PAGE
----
What is it about specific tragedies that capture the attention, concern, and indignation of “good” folks?
Last week the nation was in shock because of another senseless killing spree in Arizona. Everyone was looking for someone to blame. Some were blaming Palin; others were blaming Obama. Some were blaming the lack of gun control and then there were those who blamed all of society for refusing to notice the obvious mental illness in the young man. Bob Herbert in a New York Times article, A Flood of Murder‘ wrote an extremely thought-provoking piece on not only the recent violence but our increasing violence.
He shared a conversation he’d had with the late Marian Wright Edelman, (who at the time was the president of the Children’s Defense Fund), a few days after the Virginia Tech tragedy. “She shook her head at the senseless loss of so many students and teachers, then told me: “We’re losing eight children and teenagers a day to gun violence. As far as young people are concerned, we lose the equivalent of the massacre at Virginia Tech about every four days.”” Herbert doesn’t believe we really care as a country, ” For whatever reasons, neither the public nor the politicians seem to really care how many Americans are murdered — unless it’s in a terror attack by foreigners. The two most common responses to violence in the U.S. are to ignore it or be entertained by it.”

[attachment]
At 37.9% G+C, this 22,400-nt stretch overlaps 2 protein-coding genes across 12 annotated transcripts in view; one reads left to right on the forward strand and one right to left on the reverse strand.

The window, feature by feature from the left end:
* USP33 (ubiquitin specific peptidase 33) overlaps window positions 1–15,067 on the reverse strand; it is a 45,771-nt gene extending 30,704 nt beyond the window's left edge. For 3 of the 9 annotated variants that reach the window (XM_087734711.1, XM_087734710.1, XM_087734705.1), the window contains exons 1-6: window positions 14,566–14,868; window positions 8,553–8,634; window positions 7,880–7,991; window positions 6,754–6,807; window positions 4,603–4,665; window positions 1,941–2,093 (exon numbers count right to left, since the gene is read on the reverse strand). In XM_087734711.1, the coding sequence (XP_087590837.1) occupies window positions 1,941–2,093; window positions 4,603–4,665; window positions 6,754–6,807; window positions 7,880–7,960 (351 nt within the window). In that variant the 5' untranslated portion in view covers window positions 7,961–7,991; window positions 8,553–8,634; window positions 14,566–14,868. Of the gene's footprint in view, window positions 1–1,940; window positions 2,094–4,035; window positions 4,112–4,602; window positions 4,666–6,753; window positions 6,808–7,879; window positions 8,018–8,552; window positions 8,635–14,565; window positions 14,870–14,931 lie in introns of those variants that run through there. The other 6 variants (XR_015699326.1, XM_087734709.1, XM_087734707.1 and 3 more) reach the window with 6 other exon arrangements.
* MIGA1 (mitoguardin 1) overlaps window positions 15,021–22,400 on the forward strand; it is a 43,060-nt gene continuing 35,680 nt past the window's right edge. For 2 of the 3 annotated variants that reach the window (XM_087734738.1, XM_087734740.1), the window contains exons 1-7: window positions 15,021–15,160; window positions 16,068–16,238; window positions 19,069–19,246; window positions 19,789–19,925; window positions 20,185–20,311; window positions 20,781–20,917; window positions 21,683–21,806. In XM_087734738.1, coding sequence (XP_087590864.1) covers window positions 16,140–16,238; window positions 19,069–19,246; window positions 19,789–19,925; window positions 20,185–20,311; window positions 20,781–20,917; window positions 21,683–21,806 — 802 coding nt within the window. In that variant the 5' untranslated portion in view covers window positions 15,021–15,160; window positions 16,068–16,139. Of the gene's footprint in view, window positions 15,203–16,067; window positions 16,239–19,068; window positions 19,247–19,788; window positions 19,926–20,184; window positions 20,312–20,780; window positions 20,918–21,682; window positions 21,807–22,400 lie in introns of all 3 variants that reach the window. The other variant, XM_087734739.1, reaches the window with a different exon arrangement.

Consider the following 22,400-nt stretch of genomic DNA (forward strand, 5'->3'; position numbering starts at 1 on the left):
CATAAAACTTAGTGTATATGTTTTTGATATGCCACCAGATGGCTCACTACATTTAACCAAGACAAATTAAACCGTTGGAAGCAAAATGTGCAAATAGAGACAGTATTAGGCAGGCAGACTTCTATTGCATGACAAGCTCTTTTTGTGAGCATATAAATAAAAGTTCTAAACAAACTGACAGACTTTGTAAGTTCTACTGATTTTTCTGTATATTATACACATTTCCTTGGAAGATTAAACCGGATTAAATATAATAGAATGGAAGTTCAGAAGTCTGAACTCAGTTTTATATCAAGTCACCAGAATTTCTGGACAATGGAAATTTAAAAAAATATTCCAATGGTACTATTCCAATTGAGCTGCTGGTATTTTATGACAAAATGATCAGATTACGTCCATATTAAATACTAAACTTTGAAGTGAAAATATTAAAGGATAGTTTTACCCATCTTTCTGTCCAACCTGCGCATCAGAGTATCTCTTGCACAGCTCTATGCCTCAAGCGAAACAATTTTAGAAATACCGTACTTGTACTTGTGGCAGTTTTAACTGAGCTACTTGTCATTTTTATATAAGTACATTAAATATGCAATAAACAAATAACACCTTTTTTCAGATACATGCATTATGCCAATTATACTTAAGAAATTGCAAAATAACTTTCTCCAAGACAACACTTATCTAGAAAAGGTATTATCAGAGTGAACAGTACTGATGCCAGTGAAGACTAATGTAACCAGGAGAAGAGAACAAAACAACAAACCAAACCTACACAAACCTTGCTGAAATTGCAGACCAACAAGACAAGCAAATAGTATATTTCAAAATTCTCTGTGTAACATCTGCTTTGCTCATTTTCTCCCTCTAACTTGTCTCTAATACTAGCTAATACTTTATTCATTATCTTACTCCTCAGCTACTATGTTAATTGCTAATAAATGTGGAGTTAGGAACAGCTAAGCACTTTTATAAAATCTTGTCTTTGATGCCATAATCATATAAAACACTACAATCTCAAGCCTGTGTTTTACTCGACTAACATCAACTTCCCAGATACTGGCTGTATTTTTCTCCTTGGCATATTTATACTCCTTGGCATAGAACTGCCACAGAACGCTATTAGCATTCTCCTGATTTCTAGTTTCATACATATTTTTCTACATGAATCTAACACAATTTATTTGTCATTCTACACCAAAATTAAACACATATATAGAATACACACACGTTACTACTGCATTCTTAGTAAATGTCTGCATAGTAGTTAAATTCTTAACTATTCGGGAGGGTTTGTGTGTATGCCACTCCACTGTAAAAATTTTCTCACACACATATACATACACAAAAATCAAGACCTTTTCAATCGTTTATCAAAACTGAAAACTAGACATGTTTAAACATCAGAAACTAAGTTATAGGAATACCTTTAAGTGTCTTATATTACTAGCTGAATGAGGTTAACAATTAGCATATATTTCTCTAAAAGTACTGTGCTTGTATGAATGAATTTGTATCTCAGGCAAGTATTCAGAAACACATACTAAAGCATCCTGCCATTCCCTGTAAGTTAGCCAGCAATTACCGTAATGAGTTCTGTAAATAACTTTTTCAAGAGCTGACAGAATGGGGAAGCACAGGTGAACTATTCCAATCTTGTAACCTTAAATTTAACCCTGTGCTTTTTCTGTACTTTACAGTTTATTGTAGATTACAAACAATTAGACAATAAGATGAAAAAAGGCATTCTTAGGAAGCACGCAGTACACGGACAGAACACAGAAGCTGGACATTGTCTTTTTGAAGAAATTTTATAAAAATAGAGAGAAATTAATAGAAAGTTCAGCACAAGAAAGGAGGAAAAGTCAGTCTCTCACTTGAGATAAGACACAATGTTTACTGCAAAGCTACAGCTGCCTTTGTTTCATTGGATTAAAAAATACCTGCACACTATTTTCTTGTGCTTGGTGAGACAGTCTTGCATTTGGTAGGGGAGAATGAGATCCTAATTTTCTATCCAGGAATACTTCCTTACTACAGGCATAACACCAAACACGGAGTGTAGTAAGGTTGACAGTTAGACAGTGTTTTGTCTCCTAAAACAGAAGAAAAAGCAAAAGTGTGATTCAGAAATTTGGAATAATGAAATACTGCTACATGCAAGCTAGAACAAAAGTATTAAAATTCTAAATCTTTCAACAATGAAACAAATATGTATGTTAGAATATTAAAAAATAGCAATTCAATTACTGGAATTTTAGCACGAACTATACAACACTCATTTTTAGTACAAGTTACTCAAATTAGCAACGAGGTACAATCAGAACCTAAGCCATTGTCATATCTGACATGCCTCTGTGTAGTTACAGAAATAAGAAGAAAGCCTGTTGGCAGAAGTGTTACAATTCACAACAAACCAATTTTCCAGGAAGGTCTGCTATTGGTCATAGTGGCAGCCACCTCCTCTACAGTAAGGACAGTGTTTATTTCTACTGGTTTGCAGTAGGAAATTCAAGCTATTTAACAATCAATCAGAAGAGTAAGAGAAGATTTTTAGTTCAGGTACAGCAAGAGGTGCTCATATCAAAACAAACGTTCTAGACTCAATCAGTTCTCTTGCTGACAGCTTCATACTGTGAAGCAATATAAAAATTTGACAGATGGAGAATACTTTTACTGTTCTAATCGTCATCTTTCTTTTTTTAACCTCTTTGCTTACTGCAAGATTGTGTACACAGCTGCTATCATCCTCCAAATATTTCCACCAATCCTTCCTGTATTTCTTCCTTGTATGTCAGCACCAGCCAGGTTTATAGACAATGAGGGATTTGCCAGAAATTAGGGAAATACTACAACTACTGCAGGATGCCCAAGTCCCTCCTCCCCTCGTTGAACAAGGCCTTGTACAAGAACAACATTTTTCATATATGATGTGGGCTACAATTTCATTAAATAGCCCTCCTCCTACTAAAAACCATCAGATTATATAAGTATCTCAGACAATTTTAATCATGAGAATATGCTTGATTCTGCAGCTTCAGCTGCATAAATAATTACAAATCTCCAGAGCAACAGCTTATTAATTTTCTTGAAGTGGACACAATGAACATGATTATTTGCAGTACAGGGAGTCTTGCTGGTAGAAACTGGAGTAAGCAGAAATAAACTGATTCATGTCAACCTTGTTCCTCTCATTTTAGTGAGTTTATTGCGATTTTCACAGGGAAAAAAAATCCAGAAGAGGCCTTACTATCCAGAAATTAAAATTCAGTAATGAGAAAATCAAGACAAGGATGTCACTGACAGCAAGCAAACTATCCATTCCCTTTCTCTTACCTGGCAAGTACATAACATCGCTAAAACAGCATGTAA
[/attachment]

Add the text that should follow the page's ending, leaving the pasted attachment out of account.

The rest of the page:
What do you think? Do you agree or disagree?
I’m Barbara Talley, the poet who speaks and inspires. To find out more about me check out my promo sheet or visit my website.